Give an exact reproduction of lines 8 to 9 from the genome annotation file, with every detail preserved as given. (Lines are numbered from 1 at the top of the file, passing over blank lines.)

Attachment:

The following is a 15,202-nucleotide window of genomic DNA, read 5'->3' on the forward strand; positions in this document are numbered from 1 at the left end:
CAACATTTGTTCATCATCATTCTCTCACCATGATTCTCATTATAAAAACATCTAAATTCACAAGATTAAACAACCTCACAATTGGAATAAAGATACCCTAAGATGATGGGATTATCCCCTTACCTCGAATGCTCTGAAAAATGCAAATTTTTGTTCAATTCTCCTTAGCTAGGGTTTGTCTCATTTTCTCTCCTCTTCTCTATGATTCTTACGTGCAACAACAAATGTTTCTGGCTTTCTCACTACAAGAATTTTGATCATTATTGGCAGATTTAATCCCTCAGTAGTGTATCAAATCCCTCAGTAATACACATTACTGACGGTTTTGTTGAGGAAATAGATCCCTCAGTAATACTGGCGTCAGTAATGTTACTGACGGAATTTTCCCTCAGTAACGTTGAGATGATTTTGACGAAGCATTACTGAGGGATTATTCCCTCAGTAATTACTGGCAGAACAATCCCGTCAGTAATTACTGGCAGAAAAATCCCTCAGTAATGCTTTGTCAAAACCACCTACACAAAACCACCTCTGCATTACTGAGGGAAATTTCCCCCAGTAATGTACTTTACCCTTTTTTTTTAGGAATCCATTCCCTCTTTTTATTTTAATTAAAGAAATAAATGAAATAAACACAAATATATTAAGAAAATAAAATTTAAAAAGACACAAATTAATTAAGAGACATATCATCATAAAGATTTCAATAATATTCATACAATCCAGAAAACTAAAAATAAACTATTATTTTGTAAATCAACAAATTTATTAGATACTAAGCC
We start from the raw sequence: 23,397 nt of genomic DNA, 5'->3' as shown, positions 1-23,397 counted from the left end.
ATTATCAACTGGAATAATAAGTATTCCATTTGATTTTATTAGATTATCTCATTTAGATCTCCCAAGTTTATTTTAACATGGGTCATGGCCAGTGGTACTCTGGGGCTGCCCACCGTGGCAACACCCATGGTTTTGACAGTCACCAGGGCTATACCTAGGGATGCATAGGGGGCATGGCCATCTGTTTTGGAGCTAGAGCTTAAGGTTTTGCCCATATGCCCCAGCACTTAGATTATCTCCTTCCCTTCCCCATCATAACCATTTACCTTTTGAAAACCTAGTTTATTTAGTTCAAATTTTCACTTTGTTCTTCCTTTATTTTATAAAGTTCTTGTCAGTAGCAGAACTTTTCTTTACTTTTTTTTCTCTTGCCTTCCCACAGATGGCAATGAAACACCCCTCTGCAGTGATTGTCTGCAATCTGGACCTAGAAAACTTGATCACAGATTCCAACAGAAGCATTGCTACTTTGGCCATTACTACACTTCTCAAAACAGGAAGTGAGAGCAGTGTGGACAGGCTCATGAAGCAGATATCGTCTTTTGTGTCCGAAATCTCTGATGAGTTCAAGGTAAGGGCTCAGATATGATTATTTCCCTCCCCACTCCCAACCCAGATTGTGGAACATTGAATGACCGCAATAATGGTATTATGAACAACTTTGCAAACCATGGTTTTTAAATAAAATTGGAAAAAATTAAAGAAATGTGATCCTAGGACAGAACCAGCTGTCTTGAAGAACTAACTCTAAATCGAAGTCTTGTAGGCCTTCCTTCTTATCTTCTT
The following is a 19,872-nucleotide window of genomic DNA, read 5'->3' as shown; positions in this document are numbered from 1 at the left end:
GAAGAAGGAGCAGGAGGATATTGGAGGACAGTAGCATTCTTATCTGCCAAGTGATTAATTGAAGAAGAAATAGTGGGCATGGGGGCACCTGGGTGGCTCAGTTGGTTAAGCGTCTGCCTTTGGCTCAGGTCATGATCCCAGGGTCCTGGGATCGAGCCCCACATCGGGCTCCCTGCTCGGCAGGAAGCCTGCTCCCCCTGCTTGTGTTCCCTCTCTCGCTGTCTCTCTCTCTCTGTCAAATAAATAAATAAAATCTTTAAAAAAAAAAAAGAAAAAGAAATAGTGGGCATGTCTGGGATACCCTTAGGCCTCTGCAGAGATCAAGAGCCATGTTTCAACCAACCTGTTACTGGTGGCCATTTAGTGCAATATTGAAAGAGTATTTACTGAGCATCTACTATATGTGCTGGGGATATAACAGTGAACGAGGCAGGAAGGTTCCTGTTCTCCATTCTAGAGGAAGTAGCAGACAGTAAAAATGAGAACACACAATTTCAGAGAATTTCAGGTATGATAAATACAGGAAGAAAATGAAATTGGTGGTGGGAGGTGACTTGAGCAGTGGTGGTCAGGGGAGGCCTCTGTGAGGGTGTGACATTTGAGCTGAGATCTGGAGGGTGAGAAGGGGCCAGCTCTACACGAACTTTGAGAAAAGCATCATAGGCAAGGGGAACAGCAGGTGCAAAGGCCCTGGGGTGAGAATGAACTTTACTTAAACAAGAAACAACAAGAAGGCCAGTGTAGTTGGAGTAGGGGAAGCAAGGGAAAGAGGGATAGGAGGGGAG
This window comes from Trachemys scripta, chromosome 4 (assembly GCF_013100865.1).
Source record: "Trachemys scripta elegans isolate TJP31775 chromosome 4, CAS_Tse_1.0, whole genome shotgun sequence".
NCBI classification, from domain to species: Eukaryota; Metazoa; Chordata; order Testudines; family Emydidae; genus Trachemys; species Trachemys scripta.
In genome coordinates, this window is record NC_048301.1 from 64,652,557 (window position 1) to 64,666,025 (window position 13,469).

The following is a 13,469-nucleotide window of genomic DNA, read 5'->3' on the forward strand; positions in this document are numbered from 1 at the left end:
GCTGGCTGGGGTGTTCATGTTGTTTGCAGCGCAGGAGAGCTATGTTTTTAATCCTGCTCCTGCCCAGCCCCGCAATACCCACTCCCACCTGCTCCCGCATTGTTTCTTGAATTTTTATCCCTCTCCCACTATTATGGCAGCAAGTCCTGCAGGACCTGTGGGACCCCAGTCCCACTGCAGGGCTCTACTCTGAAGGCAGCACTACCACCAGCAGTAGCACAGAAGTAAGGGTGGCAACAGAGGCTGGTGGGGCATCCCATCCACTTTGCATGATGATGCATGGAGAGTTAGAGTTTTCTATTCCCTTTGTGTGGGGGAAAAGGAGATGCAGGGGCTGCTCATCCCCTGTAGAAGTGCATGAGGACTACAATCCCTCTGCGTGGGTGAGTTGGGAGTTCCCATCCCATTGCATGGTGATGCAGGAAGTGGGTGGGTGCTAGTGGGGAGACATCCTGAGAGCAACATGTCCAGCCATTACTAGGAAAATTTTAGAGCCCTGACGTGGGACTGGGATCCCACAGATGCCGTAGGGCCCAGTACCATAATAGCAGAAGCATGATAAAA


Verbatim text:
Source record: "Trachemys scripta elegans isolate TJP31775 chromosome 4, CAS_Tse_1.0, whole genome shotgun sequence".
NCBI classification, from domain to species: Eukaryota; Metazoa; Chordata; order Testudines; family Emydidae; genus Trachemys; species Trachemys scripta.